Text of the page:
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Taking the wind out of energy sales  

A steady Lake Michigan wind blows through Christmas trees and asparagus on Gerald Greiner’s farm.

He might as well spit into it. The fourth-generation farmer is among three dozen in western Oceana County who had hoped to start harvesting the wind soon, turning it into a cash crop.

They signed leases with a Lowell developer for what would have been Michigan’s first energy-creating wind farm, with 90 huge, white turbines – part of a national campaign to fight global warming.

“We’d see one just over the top of that hill,” said Greiner, 81, pointing out the back window of his ranch home.

But some neighbors didn’t like the idea, and neither did the local planning commission, which questioned the benefits of wind power and the impact on property values.

It’s not clear what will happen to the project.

“I don’t think they should be in anybody’s backyard,” said Elaine Oomen, who lives across the road from Greiner’s farm.

The story is the same across Michigan – planned wind farms caught in the doldrums, some blocked by neighbors.

Corn, soybeans, wind

About 300 miles away in central Illinois, white blades of five massive turbines churn 214 feet above the Rhoads farm.

They are part of a 63-turbine wind farm spread over 2,200 acres south of Rockford, Ill. Over almost every rise, turbines face the wind like daisies straining for the sun.

The lifelong farmers make more money from one turbine than from three acres of corn.

“I raise corn. I raise soybeans, and I also harvest wind,” Elmer Rhoads, 69, said. “I wish I could harvest more wind.”

Michigan ranks last among Great Lakes states when it comes to turning wind potential into electricity, according to the American Wind Energy Association.

Illinois has 96 wind turbines, with about 640 more proposed or under construction. More than 700 turbines turn in Minnesota.

Michigan has three commercial windmills – two near the Mackinac Bridge and one just outside Traverse City.

“It’s a shame, it’s a crying shame, when we have the ability and have the capacity but we don’t have public policy strongly supporting it,” said Julie Harker-Leigh of Noble Environmental Power, a Connecticut-based company trying to build a wind farm in Michigan’s Thumb.

Patchwork laws

In Michigan, the fight over wind is blowing through Lansing and has led to a debate over local control. A bill is pending to take away that control and set up statewide standards to make it easier to build wind farms.

Township officials argue that they, not the state, know what’s best for their residents.

Richard VanderVeen, president of Lowell-based Mackinaw Power, blames a patchwork of local zoning laws for part of the delay in his 90-turbine project in Oceana County. His company operates the pair of turbines in Mackinaw City.

He says the state Legislature could help by passing a law requiring utility companies to use more renewable energy.

A renewable energy law would make lenders feel more confident about financing wind turbines – which cost more than $1 million each to install, VanderVeen said.

“Our governor and Legislature, Republicans and Democrats, need to step it up,” he said. “It’s time to get moving.”

Sen. Patricia Birkholz, R-Saugatuck, has proposed a law requiring power providers to get 10 percent of electricity from renewable sources by 2016. It’s called a renewable portfolio standard.

“Most entrepreneurs won’t locate in a state unless they have a renewable portfolio standard,” Birkholz said. “They’re not sure what the market will be. They want some guarantees.”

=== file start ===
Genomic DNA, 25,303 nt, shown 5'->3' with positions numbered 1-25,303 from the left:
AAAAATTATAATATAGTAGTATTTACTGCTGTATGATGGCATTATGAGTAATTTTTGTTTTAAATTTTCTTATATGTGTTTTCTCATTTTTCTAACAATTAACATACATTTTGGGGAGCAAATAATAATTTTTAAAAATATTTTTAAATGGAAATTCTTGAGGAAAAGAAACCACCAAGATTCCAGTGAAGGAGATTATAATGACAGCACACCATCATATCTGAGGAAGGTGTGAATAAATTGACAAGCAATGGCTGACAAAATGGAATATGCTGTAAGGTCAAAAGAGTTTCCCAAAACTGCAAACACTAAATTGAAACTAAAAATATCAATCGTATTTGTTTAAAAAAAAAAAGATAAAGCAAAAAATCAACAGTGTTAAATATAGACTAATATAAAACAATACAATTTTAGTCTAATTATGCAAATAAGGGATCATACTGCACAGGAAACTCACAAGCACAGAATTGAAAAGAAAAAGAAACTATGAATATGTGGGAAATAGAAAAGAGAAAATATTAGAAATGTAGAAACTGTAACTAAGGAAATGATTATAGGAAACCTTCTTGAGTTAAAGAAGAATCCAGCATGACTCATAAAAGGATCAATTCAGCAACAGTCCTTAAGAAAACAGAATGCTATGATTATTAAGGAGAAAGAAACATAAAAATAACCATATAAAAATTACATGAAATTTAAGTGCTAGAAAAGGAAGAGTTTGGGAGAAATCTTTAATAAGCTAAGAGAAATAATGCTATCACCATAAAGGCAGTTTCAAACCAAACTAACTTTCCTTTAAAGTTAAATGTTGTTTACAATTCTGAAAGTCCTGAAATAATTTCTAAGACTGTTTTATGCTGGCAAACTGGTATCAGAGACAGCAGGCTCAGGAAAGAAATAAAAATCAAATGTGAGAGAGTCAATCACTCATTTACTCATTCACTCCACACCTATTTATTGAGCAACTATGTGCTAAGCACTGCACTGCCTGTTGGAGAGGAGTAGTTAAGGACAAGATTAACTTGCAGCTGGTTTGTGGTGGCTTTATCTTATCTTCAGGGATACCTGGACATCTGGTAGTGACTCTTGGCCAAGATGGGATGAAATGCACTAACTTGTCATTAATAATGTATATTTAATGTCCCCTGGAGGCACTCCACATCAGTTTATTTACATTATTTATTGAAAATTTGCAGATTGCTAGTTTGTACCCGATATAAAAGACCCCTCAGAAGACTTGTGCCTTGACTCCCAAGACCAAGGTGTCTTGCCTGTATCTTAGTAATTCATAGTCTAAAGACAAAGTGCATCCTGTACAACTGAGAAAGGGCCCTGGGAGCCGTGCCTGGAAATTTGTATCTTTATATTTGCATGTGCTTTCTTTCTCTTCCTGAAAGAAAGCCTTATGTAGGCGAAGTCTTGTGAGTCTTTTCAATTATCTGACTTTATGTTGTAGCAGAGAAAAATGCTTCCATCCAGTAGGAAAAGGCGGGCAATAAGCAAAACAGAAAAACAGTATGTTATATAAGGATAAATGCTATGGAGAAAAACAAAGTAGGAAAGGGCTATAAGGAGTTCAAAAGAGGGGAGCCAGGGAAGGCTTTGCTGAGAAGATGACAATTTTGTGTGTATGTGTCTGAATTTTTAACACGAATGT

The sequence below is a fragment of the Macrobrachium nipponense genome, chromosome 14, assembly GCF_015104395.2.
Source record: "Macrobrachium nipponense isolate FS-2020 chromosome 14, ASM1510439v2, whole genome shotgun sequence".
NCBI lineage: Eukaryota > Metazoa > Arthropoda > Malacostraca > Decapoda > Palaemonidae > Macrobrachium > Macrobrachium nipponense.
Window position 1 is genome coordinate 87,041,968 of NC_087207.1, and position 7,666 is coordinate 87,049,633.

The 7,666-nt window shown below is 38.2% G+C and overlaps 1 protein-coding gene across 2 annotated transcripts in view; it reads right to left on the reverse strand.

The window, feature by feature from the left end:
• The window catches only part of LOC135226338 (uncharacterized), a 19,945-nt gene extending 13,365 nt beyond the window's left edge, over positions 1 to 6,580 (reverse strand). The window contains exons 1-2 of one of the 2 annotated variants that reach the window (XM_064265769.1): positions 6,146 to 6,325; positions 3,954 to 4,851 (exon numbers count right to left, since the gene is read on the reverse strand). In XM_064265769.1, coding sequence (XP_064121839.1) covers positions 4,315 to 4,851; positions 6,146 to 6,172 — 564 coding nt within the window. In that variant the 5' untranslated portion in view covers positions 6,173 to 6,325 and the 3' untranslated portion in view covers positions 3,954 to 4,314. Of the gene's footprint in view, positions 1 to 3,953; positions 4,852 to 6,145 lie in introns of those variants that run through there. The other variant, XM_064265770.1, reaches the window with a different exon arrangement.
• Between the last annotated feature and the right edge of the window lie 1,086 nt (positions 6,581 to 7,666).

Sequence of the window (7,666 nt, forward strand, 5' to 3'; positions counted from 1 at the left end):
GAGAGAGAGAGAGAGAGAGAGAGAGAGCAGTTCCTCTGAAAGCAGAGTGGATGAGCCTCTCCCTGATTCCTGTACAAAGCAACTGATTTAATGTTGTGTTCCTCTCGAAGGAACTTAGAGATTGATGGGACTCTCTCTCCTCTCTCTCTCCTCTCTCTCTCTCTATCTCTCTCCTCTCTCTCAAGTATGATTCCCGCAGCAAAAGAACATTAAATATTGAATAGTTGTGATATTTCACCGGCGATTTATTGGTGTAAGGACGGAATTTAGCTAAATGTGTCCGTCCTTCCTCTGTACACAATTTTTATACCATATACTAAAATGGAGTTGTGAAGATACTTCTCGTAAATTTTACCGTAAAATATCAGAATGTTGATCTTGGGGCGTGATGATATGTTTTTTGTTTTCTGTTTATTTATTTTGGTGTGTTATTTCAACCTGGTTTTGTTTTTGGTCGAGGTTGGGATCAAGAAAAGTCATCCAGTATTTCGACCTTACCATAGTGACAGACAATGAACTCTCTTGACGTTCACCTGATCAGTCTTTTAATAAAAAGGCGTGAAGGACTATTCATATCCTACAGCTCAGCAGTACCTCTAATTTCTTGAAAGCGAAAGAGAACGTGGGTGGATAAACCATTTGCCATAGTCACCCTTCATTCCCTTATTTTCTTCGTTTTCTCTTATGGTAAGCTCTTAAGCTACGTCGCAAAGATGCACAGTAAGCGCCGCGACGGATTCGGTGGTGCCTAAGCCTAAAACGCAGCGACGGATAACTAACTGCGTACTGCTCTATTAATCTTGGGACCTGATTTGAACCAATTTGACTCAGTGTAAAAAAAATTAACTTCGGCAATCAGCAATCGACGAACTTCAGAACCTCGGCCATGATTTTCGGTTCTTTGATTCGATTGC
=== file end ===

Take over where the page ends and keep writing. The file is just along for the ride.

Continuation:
Wind, she said, “is an important piece, but it’s just one part of the puzzle. There are lots of other forms of alternative energy, and we need to look at all of them.”

Gov. Jennifer Granholm has said she wants the state to get 10 percent of its energy from renewable sources by 2015.

Environmentalists want 20 percent by 2020. Minnesota recently set a goal of 25 percent by 2025.

Consumers Energy officials say they get 5 percent from renewable sources – though little of it is from the wind – and have set a goal of 10 percent. They prefer voluntary standards over state mandates.

Winds of change

Wind turbines are sprouting across the country.

The biggest potential is through the Great Plains – North Dakota, Texas, Kansas, Montana – dubbed the “Saudi Arabia of wind.”

Michigan is the 14th windiest state in the continental U.S. and is second to Minnesota in wind potential among the Great Lakes states.

It has greater wind potential than Illinois, Wisconsin, even California.

But it is near the bottom nationally in creating wind energy – ranking below Ohio, where winds often are calm.

In northern Michigan, neighbors have blocked proposed wind farms in Leleenau and Charlevoix counties.

In Huron County, in the Thumb, Noble Environmental Power broke ground on a wind farm in December 2005, but delays in getting township approval and hooking up to the power grid have put off construction until 2008.

“It’s been very slow, very deliberate,” Harker-Leigh, Noble’s spokeswoman, said.

In Elkton, also in the Thumb, the John Deere tractor company is financing a 32-turbine farm, which could be the state’s first, said Huron County Zoning and Building Director Russ Lundberg.

Last week, Wolverine Power Cooperative, a small electric company based in Cadillac, announced it would buy power from John Deere’s Harvest Wind Farm. It is expected to create enough electricity to power 15,000 homes.

A ridge, a divide

In West Michigan’s Oceana County, just inland from Lake Michigan, the wind hasn’t been at Richard VanderVeen’s back.

VanderVeen, the son of the late U.S. Rep. Richard VanderVeen, owns Mackinaw Power with Fred Keller, the owner of Cascade Engineering Inc., a suburban Grand Rapids auto supplier.

The company wants to build a wind farm on a ridge through the middle of Oceana County, near Hart. The 90 turbines would stand 360 feet to the tip of the blade – 15 feet higher than Plaza Towers, the tallest building in Grand Rapids.